Quiet Industry

Monica Berg, one-third of the (p)our team, may be the quiet one, but her ethos underpins their work. by Hamish Smith


ALONGSIDE HER FAMOUS COLLEAGUES, Alex Kratena and Simone Caporale, Monica Berg is a lesser-known entity. Most know her name – but not necessarily how she made it.

Berg is Norwegian but was born in Seoul and adopted by Norwegian parents at the tender age of four months. “In my generation it was common for Norwegians to adopt outside of Europe in places such as Korea, which was poor back then, a developing country. In Norway there are a lot of Koreans but no Korean immigrants or culture. Before I moved to London I had never eaten Korean food,” says Berg.

Hospitality made an early calling, as Berg took her first job in an ice cream parlour. From there it was food service in an events company and eventually on to drinks. Her first G&T had her hooked but at 19 she was too young to work with spirits behind the bar – if she were to bartend, it would need to be abroad. Crete was where she’d end up on her gap year and when she returned, she returned a bartender. Studying continued but it was her night classes – pubs, clubs, volume bars – that paved the way for a career. Serving crap drinks to baying crowds was speed and confidence building. “I walked away with £600 in tips one night, half of which was people throwing coins at me. It was so intense I thought I was going to have a heart attack. It was fun though.”

Berg was more bar-world experienced than your average 21-year-old student, though she was still young to be a teacher. The local bartender school, Butlers Bartenderskole where she had trained, took her on as a teacher in 2003 and by 2005 Berg had bought the business. “At one time we had schools in Norway, Greece and Madeira and I had a contract with the Norwegian army – bartending was a course they could take to re-enter society. I taught the Norwegian special forces, which was interesting.”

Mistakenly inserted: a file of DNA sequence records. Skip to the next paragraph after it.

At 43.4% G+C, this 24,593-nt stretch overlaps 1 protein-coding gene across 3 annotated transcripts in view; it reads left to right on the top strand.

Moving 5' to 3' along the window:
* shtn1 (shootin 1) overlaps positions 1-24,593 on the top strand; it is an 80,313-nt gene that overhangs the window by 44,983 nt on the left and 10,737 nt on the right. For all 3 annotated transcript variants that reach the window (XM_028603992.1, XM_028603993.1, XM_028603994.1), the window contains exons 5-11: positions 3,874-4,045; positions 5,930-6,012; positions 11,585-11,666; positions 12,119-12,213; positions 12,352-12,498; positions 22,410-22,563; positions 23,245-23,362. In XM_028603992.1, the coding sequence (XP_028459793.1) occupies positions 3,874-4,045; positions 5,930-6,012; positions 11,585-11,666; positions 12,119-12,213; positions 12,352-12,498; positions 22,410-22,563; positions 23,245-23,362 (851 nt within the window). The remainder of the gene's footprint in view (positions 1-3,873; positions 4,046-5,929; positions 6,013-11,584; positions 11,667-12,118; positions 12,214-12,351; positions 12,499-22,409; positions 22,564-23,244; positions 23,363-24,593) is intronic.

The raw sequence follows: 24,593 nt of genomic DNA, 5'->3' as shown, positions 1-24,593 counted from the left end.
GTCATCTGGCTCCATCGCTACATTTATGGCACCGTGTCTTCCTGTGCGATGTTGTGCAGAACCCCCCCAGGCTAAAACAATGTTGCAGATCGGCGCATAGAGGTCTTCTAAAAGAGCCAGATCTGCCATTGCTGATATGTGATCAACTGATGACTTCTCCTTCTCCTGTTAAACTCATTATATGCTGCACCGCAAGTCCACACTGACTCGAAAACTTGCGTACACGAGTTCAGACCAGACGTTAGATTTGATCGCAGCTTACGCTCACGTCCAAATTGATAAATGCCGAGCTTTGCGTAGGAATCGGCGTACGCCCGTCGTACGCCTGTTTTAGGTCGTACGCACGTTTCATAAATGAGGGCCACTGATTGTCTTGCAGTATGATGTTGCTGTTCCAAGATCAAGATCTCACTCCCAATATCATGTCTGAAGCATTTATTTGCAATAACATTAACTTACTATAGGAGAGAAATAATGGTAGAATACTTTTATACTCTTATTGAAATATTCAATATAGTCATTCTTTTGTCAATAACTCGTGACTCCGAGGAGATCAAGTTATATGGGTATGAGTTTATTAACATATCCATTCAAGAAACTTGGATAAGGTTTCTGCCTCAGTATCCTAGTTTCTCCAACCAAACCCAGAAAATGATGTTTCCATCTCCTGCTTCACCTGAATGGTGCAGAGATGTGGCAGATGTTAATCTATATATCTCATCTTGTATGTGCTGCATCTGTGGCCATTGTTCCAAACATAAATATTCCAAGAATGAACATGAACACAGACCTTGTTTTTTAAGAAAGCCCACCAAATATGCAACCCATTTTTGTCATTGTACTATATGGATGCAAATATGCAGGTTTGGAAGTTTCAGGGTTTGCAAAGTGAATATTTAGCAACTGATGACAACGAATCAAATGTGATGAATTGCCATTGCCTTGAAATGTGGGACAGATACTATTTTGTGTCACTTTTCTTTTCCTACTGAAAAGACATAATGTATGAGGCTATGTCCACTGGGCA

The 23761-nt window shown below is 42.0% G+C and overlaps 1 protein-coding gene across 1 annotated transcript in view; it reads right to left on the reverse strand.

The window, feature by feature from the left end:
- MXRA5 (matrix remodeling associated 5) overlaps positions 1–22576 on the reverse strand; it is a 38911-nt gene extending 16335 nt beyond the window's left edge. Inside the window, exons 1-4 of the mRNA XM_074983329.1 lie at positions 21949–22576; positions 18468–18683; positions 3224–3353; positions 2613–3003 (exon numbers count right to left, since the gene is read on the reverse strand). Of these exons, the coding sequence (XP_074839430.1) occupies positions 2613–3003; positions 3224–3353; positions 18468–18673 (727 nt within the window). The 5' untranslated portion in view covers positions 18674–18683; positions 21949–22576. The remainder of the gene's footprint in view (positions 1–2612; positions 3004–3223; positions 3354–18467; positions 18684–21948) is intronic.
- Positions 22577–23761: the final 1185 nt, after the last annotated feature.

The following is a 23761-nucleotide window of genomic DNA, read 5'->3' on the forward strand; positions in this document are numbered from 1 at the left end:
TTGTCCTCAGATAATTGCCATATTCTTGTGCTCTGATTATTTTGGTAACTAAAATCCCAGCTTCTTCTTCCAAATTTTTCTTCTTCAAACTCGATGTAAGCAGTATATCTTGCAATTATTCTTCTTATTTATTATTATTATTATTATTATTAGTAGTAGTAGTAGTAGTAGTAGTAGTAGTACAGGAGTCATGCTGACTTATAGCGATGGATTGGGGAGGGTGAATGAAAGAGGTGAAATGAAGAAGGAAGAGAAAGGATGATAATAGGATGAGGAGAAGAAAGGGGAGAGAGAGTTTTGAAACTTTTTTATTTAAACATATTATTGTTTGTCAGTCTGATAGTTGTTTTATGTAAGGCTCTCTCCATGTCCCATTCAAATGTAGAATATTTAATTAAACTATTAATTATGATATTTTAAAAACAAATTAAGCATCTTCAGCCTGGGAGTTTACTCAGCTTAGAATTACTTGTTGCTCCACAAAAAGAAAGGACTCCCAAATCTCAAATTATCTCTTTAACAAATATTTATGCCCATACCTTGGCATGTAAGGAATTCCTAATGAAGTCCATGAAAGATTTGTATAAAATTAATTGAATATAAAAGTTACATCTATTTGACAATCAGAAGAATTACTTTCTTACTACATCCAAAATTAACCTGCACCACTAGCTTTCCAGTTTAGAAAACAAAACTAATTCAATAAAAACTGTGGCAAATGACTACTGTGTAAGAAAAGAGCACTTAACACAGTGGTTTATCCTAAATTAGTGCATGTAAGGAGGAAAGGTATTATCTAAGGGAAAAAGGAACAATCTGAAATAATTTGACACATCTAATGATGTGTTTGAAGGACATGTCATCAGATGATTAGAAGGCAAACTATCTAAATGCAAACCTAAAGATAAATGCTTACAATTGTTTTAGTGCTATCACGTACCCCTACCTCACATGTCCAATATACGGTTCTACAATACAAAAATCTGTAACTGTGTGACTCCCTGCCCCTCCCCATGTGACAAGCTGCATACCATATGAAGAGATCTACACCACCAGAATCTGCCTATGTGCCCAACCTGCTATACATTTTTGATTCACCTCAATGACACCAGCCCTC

Berg took to teaching. “I really enjoyed it. Many people who came had never succeeded in school – some had reading and writing difficulties – but they enjoyed the practical side and grew in confidence. I’m in touch with some of them and seeing them behind the bar now reaffirms my belief in education.” At the heart of everything was a steadfast integrity. “Brands offered me a lot of money to speak about their products but I always said no.”

In 2009 she took a job as bar manager at Ice Bar in Oslo. She developed quickly and by 2011 was competing in international cocktail competitions. “The global bar community was becoming very connected. Norway is a dark market so going to these places wowed me. When I came to London, I had no idea. A friend told me to go to Artesian.” That advice would be telling.

On returning to Oslo, Berg brought with her knowledge of a new way. “In 2011 I opened a small cocktail bar called Aqua Vitae. Cocktails were niche still but every night I’d try to convince people to try my drinks. They would say: “This is the worst bar I’ve ever been to” and “you are the worst bartender”. But after a while we had a small but fiercely loyal clientele.”

Berg knew exactly who Alex Kratena was when she met him in late 2012 at Tales of The Cocktail. “Our first date was at the Spirited Awards,” she says. “And the rest is history.” Berg then straddled London and Oslo, commuting between the two so she could compete for Norway in World Class.

In winter 2013 she made the move permanent. “I was nervous. I thought I’d have to work in Tesco because no one is going to give me a job.” But Gareth Evans toured her round Poland Street Social and gave her a job on the spot.

Her next big gig was to consult on and establish the drinks programme at Himkok, so Olso came calling once more.

Though Berg’s work with Kratena and Caporale was gaining steam – not least the education programme of P(our) – there is also the small matter of opening a bar. When it happens – hopefully later this year – it will be the biggest launch of the decade. Against her better-known partners, Berg’s work is sometimes under-appreciated. What you see is the tip of the berg – her planning, thoughtfulness and social conscience form the base for everything the trio does.